Court okays suit compelling Emefiele to account for COVID-19 donations

A Federal High Court in Abuja has granted leave to a group – Heda Resource Centre – to apply for judicial review and order of mandamus to compel the Governor of Central Bank of Nigeria (CBN) to among others, provide details of financial donations received by the country in relation to the coronavirus pandemic.

Justice Inyang Ekwo, in a ruling on Monday, also granted leave to Heda to seek an order declaring that the failure of the CBN to provide the plaintiff information on the sources of the donations, how they are being applied, among others, amounted to a violation of the applicant’s rights under the Freedom of Information Act and the African Chatter on Human and People’s Rights.

The ruling was on an ex-parte motion filed by Heda in a suit, marked: FHC/ABJ/CS/1456/2020, with the CBN Governor listed as sole respondent.

Justice Ekwo ordered Heda to file, within seven days, a formal application for the orders sought, which it must serve on the respondent within seven days.

The judge ordered the respondent to, upon being served, files its response within 30 days.

With the leaves granted on Monday, Heda is now empowered to apply for an order of judicial review and mandamus to compel the CBN Governor to “disclose and make a comprehensive breakdown of financial donations received towards responding to the emergence of COVID 19 tilt date.

It will also seeks to compel the respondent “to release detailed list of the names of the donors (individual, corporate and international organizations), sources of the donations and the amount contributed by each of the individuals and corporate bodies,” and “provide the dates of every donation received by the Central Bank of Nigeria.”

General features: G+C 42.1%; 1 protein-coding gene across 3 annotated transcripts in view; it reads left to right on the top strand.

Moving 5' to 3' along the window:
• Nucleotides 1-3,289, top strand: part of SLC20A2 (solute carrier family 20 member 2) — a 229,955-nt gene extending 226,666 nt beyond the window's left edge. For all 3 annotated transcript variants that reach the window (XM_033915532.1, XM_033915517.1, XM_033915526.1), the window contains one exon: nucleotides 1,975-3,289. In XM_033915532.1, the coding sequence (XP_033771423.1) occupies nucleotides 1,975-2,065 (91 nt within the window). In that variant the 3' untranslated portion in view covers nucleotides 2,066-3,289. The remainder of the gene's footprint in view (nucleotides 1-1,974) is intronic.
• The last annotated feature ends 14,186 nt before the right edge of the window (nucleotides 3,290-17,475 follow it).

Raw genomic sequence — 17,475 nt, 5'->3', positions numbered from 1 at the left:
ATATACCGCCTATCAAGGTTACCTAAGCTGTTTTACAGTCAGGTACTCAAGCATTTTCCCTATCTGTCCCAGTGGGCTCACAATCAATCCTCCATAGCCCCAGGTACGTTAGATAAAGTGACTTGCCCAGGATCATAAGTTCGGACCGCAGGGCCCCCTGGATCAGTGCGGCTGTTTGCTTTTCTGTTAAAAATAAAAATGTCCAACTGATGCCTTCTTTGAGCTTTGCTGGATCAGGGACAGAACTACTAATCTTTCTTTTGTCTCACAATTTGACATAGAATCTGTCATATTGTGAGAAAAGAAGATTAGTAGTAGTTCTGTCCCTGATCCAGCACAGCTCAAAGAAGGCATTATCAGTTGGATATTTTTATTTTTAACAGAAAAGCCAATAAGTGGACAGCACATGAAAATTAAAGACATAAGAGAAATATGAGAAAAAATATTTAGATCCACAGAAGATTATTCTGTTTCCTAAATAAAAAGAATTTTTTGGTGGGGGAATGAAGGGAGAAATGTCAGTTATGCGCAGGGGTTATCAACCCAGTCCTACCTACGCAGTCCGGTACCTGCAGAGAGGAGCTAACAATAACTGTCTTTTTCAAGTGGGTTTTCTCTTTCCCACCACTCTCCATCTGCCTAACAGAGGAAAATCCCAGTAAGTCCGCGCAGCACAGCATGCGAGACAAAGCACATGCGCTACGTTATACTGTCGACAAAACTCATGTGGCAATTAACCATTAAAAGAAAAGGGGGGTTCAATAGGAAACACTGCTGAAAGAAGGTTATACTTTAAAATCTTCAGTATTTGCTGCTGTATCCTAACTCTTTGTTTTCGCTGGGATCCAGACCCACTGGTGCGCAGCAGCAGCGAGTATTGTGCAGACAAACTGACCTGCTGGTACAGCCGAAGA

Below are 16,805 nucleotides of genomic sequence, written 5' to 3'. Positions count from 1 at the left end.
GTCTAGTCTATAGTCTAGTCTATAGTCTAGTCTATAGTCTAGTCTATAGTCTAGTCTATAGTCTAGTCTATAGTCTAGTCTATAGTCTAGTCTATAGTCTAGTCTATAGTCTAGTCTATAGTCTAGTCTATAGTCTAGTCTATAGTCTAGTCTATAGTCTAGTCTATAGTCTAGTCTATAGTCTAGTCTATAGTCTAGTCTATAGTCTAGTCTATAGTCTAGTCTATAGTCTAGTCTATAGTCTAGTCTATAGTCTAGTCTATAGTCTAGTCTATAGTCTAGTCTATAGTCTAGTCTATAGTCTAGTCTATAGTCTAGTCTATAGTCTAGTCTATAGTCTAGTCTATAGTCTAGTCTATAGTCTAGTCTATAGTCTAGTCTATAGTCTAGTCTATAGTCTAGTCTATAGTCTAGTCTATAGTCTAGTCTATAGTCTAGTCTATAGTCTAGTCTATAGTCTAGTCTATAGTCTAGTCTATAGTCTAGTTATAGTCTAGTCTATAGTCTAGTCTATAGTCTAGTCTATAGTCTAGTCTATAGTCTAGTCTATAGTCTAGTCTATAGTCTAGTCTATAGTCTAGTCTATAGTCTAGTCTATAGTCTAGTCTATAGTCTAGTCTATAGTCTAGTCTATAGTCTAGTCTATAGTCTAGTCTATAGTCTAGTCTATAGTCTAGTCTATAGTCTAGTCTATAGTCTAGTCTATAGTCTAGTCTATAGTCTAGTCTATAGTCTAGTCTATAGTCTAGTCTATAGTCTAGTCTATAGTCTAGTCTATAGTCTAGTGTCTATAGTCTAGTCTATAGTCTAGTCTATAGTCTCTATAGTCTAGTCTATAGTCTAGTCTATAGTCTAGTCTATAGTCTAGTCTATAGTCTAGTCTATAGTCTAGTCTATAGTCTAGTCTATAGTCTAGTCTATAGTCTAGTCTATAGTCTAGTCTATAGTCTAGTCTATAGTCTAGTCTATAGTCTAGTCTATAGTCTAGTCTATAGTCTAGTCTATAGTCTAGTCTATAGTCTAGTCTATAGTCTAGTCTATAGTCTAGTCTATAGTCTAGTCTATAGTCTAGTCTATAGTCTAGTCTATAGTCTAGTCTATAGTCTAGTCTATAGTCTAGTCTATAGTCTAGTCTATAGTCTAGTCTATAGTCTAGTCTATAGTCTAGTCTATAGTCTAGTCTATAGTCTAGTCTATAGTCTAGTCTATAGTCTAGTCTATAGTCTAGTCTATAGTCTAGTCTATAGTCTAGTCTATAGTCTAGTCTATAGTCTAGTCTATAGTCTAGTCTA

The applicants equally intends to seek an order declaring that the failure of the respondent to publish and provide comprehensive details of financial donations received towards responding to the emergence of COVID-19 til date; detailed list of the names of the donors (individual, corporate and international organizations), sources of the donations and the amount contributed by each of the individuals and corporate bodies, as well as the dates each donation were received by the CBN constitutes a breach of the applicants’ rights under the Freedom of Information Act, 2011 and the African Charter on Human and Peoples’ Rights.

Heda, in a supporting affidavit, stated that its recourse to the court was informed by the CBN Governor’s failure to provide the information as sought in its letters dated July 29 and September 30, 2020.

It added that “it is widely reported that about N15 billion in monetary contributions, is currently in the account set up under the Private Sector Coalition Against COVID19 (CACOVID) and domiciled with the respondent.

“The applicant is seriously concerned that the larger proportion of Nigerians, including the poorest and the most vulnerable people, have not benefited, up tlil now, from the Federal Government and Private Sectors announced palliatives, donations, cash payments, cash transfers and other benefits.

“The interest of the public in granting access to the information requested is far greater than any other interest the respondent may be trying to preserve.”